London Olympics’ Ticketing Policy Is Angering Some Moms-to-Be

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NICOLAS ASFOURI / GETTY IMAGES

Sorry kiddo, you'll need a ticket if you want to attend the London 2012 Olympic Games

Want your soon-to-be-born child to catch the Olympics this year? Junior may just have to watch on television.

Rules set by the London Organizing Committee of the Olympic and Paralympic Games state every person must have a ticket to attend the games, regardless of age, the Guardian reportsThe news is raising ire among soon-to-be parents, many who bought tickets in April 2010, 15 months before the opening ceremonies and before they got pregnant.

Ticket policies posted online clearly state babies and children need their own seats. The glitch? Posted ticket information failed to mention babies conceived after their parents purchased the original tickets, an omission that has since been corrected.

Parents and babies alike will battle it out with other hopefuls when the final 1.3 million tickets go on sale this April. A limited number of specially priced, pay-your-age children’s tickets, with prices beginning at one pound ($1.55), are available. But there is no guarantee that children’s tickets will be available for every event.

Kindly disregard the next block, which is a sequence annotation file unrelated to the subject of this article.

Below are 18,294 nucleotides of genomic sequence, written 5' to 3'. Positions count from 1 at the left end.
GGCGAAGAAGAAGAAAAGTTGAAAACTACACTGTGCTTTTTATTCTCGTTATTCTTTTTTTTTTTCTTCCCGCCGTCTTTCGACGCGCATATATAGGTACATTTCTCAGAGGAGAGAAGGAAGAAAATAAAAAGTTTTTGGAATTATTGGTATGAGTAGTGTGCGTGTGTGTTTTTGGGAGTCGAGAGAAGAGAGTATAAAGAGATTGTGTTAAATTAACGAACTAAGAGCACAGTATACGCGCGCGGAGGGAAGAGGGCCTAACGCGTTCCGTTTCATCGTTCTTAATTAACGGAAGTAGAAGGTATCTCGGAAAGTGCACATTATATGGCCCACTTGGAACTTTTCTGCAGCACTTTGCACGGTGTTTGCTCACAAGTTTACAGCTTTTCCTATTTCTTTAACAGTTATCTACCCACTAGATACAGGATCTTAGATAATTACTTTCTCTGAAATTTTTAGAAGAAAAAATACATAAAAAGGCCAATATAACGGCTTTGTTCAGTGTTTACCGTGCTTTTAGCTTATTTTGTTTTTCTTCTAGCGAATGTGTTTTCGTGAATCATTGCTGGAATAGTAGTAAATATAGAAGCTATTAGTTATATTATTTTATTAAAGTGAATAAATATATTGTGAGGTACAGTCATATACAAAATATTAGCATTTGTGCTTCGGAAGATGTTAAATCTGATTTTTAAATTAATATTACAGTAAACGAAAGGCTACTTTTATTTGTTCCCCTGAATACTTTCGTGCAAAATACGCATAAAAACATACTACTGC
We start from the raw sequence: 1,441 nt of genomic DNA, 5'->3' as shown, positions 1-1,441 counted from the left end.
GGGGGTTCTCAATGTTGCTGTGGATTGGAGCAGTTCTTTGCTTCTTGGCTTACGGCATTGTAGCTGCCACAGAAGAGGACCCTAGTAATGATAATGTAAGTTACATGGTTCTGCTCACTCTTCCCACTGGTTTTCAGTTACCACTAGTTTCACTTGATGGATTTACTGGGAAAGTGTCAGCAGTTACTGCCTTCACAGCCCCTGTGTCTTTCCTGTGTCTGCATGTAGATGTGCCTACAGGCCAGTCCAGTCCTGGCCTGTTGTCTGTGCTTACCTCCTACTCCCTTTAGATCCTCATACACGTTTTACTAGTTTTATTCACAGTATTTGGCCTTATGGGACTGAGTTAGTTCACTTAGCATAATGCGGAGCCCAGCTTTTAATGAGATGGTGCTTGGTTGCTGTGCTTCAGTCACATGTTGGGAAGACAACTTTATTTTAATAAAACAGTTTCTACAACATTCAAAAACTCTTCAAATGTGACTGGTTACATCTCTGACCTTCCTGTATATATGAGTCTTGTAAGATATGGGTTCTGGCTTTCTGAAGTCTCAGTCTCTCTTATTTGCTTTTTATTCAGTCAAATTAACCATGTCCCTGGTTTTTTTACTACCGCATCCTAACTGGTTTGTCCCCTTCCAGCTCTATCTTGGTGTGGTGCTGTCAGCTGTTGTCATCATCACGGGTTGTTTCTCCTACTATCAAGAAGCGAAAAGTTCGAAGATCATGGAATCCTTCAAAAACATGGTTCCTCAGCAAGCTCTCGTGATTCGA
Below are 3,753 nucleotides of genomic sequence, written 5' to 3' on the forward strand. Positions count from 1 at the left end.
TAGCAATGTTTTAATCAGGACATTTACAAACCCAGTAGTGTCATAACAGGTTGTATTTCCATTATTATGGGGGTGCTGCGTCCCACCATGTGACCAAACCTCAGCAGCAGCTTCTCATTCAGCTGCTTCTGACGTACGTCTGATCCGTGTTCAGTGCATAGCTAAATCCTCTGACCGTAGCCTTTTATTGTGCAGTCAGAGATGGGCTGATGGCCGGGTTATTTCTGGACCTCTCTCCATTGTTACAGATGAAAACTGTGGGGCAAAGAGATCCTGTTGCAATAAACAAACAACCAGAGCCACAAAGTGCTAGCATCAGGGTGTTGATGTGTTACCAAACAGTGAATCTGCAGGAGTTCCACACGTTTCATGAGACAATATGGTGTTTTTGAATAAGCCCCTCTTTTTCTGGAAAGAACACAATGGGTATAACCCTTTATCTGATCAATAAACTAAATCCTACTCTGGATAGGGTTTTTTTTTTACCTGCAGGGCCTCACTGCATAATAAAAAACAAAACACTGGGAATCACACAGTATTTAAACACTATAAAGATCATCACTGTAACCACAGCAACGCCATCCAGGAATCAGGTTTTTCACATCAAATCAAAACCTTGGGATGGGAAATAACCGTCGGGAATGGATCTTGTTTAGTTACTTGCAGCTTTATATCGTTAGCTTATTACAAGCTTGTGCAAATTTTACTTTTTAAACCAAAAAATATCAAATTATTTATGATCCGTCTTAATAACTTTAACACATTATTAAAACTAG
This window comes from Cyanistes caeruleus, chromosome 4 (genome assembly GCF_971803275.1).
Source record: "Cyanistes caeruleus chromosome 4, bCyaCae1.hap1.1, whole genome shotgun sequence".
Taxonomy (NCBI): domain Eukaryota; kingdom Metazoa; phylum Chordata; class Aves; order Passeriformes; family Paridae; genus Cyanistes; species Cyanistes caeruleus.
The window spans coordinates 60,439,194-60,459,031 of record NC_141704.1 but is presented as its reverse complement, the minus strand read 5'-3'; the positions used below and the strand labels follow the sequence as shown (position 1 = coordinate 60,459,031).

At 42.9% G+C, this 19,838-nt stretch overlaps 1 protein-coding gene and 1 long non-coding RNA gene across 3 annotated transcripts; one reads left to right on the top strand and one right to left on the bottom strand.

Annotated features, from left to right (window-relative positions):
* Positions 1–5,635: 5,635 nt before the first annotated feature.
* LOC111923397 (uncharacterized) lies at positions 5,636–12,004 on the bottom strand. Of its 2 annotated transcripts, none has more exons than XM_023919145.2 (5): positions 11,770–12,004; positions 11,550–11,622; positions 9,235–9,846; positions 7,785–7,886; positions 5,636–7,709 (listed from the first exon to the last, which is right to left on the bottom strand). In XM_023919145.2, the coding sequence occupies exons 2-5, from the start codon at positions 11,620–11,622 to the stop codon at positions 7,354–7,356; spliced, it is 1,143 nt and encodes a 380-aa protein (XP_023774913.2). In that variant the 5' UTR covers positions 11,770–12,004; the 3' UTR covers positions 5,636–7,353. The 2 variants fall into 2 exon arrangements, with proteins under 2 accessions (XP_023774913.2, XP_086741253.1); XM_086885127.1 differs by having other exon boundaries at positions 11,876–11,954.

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Angry moms and moms-to-be took their frustrations to the Internet. A thread called “Full Price Babies at the Olympics” on the British parenting website Mumsnet swelled to 245 posts following the news. One mother, who purchased single-event tickets to an August 8 equestrian event prior to her child’s birth, lamented she would now have to pay an additional 95 pounds ($147) for her 3-month-old because there are no children’s tickets available.

Current ticketholders unable or unwilling to purchase additional tickets may be forced to sell or miss out. (Or, you know, get a babysitter and thus relieve the people sitting around them of all the fuss.)

Rosalind Ereira told the Guardian she contacted the Equality and Human Rights Commission and is considering legal action. Affected ticket holders could possibly have a case for “indirect sex discrimination” because the newborn ticket policy will have a stronger effect on women.

Organizers of the Games appear to be softening, telling the Guardian late Tuesday, “Of course we understand that some new mums may want to take their babies to events they have tickets to and we will look at what we can do when the remaining tickets go on sale in April.”

USA Today reports that gate agents at the 2010 Winter Olympics in Vancouver used discretion, considering children less than a year old to be a child care issue, not a ticketing issue.

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